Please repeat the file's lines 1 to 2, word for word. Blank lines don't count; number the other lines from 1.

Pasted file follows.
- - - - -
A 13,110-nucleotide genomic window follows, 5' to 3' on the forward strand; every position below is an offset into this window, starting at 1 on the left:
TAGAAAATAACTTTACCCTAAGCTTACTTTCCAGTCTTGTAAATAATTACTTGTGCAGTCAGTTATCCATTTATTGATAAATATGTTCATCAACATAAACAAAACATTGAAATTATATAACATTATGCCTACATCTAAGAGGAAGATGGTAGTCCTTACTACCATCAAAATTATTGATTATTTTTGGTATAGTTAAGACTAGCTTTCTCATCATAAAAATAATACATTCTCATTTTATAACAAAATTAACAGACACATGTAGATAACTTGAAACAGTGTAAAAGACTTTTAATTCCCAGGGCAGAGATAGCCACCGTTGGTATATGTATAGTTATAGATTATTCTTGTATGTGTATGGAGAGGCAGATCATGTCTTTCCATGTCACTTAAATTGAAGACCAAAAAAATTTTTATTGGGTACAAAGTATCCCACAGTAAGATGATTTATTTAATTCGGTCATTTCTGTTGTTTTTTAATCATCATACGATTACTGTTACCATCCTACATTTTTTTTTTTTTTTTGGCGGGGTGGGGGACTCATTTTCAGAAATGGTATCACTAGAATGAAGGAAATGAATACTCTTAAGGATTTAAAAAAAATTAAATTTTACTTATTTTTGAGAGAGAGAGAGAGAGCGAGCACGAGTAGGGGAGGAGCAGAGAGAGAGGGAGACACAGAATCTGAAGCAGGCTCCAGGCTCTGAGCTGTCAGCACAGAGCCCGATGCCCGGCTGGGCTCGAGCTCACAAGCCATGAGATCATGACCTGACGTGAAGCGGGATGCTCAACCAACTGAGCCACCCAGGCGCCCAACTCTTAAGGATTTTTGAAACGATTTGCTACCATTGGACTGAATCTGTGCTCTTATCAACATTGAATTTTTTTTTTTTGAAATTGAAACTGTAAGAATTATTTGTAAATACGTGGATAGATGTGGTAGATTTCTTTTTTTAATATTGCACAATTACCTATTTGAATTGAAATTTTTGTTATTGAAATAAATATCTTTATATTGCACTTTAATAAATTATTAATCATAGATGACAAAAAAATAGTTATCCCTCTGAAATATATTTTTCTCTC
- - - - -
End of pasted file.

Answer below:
A 13,110-nucleotide genomic window follows, 5' to 3' on the forward strand; every position below is an offset into this window, starting at 1 on the left:
TAGAAAATAACTTTACCCTAAGCTTACTTTCCAGTCTTGTAAATAATTACTTGTGCAGTCAGTTATCCATTTATTGATAAATATGTTCATCAACATAAACAAAACATTGAAATTATATAACATTATGCCTACATCTAAGAGGAAGATGGTAGTCCTTACTACCATCAAAATTATTGATTATTTTTGGTATAGTTAAGACTAGCTTTCTCATCATAAAAATAATACATTCTCATTTTATAACAAAATTAACAGACACATGTAGATAACTTGAAACAGTGTAAAAGACTTTTAATTCCCAGGGCAGAGATAGCCACCGTTGGTATATGTATAGTTATAGATTATTCTTGTATGTGTATGGAGAGGCAGATCATGTCTTTCCATGTCACTTAAATTGAAGACCAAAAAAATTTTTATTGGGTACAAAGTATCCCACAGTAAGATGATTTATTTAATTCGGTCATTTCTGTTGTTTTTTAATCATCATACGATTACTGTTACCATCCTACATTTTTTTTTTTTTTTTGGCGGGGTGGGGGACTCATTTTCAGAAATGGTATCACTAGAATGAAGGAAATGAATACTCTTAAGGATTTAAAAAAAATTAAATTTTACTTATTTTTGAGAGAGAGAGAGAGAGCGAGCACGAGTAGGGGAGGAGCAGAGAGAGAGGGAGACACAGAATCTGAAGCAGGCTCCAGGCTCTGAGCTGTCAGCACAGAGCCCGATGCCCGGCTGGGCTCGAGCTCACAAGCCATGAGATCATGACCTGACGTGAAGCGGGATGCTCAACCAACTGAGCCACCCAGGCGCCCAACTCTTAAGGATTTTTGAAACGATTTGCTACCATTGGACTGAATCTGTGCTCTTATCAACATTGAATTTTTTTTTTTTGAAATTGAAACTGTAAGAATTATTTGTAAATACGTGGATAGATGTGGTAGATTTCTTTTTTTAATATTGCACAATTACCTATTTGAATTGAAATTTTTGTTATTGAAATAAATATCTTTATATTGCACTTTAATAAATTATTAATCATAGATGACAAAAAAATAGTTATCCCTCTGAAATATATTTTTCTCTC